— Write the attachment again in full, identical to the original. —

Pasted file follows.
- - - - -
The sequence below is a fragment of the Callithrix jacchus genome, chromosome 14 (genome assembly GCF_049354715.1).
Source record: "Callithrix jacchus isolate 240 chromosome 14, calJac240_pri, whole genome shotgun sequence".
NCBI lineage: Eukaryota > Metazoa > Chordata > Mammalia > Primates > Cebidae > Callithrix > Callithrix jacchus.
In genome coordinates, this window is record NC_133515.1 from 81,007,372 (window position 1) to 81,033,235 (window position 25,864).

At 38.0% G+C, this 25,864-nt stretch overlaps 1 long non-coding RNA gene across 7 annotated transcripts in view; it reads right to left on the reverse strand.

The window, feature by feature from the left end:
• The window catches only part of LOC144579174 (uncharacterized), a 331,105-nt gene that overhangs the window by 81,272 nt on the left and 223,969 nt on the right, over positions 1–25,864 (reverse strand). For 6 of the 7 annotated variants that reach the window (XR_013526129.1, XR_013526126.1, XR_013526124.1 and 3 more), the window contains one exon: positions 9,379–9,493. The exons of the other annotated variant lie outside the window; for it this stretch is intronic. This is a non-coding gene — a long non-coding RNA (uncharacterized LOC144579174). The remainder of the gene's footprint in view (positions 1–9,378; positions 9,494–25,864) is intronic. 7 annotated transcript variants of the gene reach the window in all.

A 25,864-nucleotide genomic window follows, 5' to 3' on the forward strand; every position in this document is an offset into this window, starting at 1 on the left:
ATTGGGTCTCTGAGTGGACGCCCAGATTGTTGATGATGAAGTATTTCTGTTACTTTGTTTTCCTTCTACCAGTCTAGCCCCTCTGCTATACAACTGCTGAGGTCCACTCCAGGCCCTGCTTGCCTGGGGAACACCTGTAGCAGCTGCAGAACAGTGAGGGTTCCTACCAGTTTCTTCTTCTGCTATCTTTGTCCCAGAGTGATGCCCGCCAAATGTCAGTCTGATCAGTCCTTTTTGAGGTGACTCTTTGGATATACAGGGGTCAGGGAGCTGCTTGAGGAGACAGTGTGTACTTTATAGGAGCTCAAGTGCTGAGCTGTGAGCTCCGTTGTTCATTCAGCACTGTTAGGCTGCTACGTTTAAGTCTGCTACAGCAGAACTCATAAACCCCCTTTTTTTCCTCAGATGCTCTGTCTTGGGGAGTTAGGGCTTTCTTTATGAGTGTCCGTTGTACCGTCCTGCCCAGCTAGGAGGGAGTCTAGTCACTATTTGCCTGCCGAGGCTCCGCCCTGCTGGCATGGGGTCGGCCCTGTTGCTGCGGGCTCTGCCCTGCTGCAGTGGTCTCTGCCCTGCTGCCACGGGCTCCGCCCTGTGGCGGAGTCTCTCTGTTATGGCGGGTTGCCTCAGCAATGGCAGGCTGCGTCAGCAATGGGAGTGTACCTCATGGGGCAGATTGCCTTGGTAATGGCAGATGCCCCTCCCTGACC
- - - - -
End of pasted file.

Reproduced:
The sequence below is a fragment of the Callithrix jacchus genome, chromosome 14 (genome assembly GCF_049354715.1).
Source record: "Callithrix jacchus isolate 240 chromosome 14, calJac240_pri, whole genome shotgun sequence".
NCBI lineage: Eukaryota > Metazoa > Chordata > Mammalia > Primates > Cebidae > Callithrix > Callithrix jacchus.
In genome coordinates, this window is record NC_133515.1 from 81,007,372 (window position 1) to 81,033,235 (window position 25,864).

At 38.0% G+C, this 25,864-nt stretch overlaps 1 long non-coding RNA gene across 7 annotated transcripts in view; it reads right to left on the reverse strand.

The window, feature by feature from the left end:
• The window catches only part of LOC144579174 (uncharacterized), a 331,105-nt gene that overhangs the window by 81,272 nt on the left and 223,969 nt on the right, over positions 1–25,864 (reverse strand). For 6 of the 7 annotated variants that reach the window (XR_013526129.1, XR_013526126.1, XR_013526124.1 and 3 more), the window contains one exon: positions 9,379–9,493. The exons of the other annotated variant lie outside the window; for it this stretch is intronic. This is a non-coding gene — a long non-coding RNA (uncharacterized LOC144579174). The remainder of the gene's footprint in view (positions 1–9,378; positions 9,494–25,864) is intronic. 7 annotated transcript variants of the gene reach the window in all.

A 25,864-nucleotide genomic window follows, 5' to 3' on the forward strand; every position in this document is an offset into this window, starting at 1 on the left:
ATTGGGTCTCTGAGTGGACGCCCAGATTGTTGATGATGAAGTATTTCTGTTACTTTGTTTTCCTTCTACCAGTCTAGCCCCTCTGCTATACAACTGCTGAGGTCCACTCCAGGCCCTGCTTGCCTGGGGAACACCTGTAGCAGCTGCAGAACAGTGAGGGTTCCTACCAGTTTCTTCTTCTGCTATCTTTGTCCCAGAGTGATGCCCGCCAAATGTCAGTCTGATCAGTCCTTTTTGAGGTGACTCTTTGGATATACAGGGGTCAGGGAGCTGCTTGAGGAGACAGTGTGTACTTTATAGGAGCTCAAGTGCTGAGCTGTGAGCTCCGTTGTTCATTCAGCACTGTTAGGCTGCTACGTTTAAGTCTGCTACAGCAGAACTCATAAACCCCCTTTTTTTCCTCAGATGCTCTGTCTTGGGGAGTTAGGGCTTTCTTTATGAGTGTCCGTTGTACCGTCCTGCCCAGCTAGGAGGGAGTCTAGTCACTATTTGCCTGCCGAGGCTCCGCCCTGCTGGCATGGGGTCGGCCCTGTTGCTGCGGGCTCTGCCCTGCTGCAGTGGTCTCTGCCCTGCTGCCACGGGCTCCGCCCTGTGGCGGAGTCTCTCTGTTATGGCGGGTTGCCTCAGCAATGGCAGGCTGCGTCAGCAATGGGAGTGTACCTCATGGGGCAGATTGCCTTGGTAATGGCAGATGCCCCTCCCTGACC